"For many years their was a lack of education with foreign, expert trainers coming to Italy, as well as a decline in funds available, so in 2017 we were advised, in agreement with the riders, to avoid the long trip to Sweden," Croce told Eurodressage. "At least on paper we were expected not to be able to achieve adequate team results to justify the journey. That is why FISE decided to focus more on national initiatives that year as well as on our youth riders. In the past some talents emerged at international level at the European Championships for Young Riders, Juniors, Children and Pony Riders."

Upwards and Onwards

Pia Laus-Schneider and Shadow,
Italy's highest scoring GP pair in 2017,
did not go to Gothenberg
Croce hopes to push Italian Dressage in an upward, more positive direction in 2018. Many Italian dressage riders from all FEI levels competing internationally felt abandoned by their federation due to a lack of technical and financial support.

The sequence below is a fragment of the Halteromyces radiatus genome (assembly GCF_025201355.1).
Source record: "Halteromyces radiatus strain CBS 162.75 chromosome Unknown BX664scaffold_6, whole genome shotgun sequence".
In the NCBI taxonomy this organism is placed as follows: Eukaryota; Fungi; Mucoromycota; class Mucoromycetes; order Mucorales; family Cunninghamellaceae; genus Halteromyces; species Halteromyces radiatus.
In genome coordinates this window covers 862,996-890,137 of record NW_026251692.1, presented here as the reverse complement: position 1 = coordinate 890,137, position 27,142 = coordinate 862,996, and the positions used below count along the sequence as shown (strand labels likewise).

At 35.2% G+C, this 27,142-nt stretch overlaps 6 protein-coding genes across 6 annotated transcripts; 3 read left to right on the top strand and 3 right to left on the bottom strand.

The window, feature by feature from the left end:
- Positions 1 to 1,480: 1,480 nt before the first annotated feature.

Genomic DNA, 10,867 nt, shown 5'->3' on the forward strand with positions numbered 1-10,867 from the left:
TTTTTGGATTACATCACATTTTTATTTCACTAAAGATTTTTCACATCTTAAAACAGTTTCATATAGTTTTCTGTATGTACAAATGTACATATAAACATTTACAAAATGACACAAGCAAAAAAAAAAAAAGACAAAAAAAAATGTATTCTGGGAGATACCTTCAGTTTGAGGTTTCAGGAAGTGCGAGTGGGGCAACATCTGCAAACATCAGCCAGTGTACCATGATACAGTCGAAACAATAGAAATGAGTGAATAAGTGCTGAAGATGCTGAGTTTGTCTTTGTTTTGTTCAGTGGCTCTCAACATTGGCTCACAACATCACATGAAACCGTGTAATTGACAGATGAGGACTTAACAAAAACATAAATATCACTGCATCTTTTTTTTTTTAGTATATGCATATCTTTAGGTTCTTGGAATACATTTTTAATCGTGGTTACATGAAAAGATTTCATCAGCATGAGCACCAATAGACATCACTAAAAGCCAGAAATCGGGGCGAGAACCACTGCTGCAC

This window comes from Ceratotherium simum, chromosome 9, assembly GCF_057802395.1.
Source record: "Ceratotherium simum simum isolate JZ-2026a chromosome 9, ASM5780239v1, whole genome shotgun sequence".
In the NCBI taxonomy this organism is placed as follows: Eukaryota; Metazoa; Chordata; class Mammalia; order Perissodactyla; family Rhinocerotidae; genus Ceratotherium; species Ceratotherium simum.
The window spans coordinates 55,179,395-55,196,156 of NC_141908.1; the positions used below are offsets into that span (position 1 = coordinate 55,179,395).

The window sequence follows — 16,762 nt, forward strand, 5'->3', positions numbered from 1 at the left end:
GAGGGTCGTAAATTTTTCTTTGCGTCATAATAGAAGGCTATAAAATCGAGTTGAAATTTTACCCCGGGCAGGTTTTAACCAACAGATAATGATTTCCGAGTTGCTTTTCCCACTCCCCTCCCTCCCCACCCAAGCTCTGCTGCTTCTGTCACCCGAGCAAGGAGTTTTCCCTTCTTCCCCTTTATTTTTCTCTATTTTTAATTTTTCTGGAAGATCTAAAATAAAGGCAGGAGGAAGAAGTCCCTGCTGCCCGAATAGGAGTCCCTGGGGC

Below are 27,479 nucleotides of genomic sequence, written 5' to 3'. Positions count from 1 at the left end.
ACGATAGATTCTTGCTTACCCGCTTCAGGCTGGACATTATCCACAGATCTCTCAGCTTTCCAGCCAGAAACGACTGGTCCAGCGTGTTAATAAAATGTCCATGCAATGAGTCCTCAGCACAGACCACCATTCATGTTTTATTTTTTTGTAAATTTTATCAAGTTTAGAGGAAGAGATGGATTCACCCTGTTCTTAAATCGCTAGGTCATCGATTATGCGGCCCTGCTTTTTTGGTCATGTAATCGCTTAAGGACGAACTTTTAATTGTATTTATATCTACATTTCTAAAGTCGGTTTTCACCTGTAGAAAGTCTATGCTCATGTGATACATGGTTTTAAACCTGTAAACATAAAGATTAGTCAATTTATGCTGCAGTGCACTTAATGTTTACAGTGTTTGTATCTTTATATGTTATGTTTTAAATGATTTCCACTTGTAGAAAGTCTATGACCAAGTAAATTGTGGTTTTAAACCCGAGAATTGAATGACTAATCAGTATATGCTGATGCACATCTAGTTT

"For 2018 FISE hypothesized the presence of a team at the World Equestrian Games. They also booked the stalls for the air travel of this long trip," Croce explained. "We will hopefully participate with a team or some individuals if the results during the year are good. The criteria for this year's team selection for all levels are still defined.

However with the 2018 show season up and running and the first big indoor CDI's coming up in February and March, FISE still appears slow in setting qualification standards, yet again. Croce hopes to get his proposals approved soon by FISE and CONI, the Italian Olympic Federation.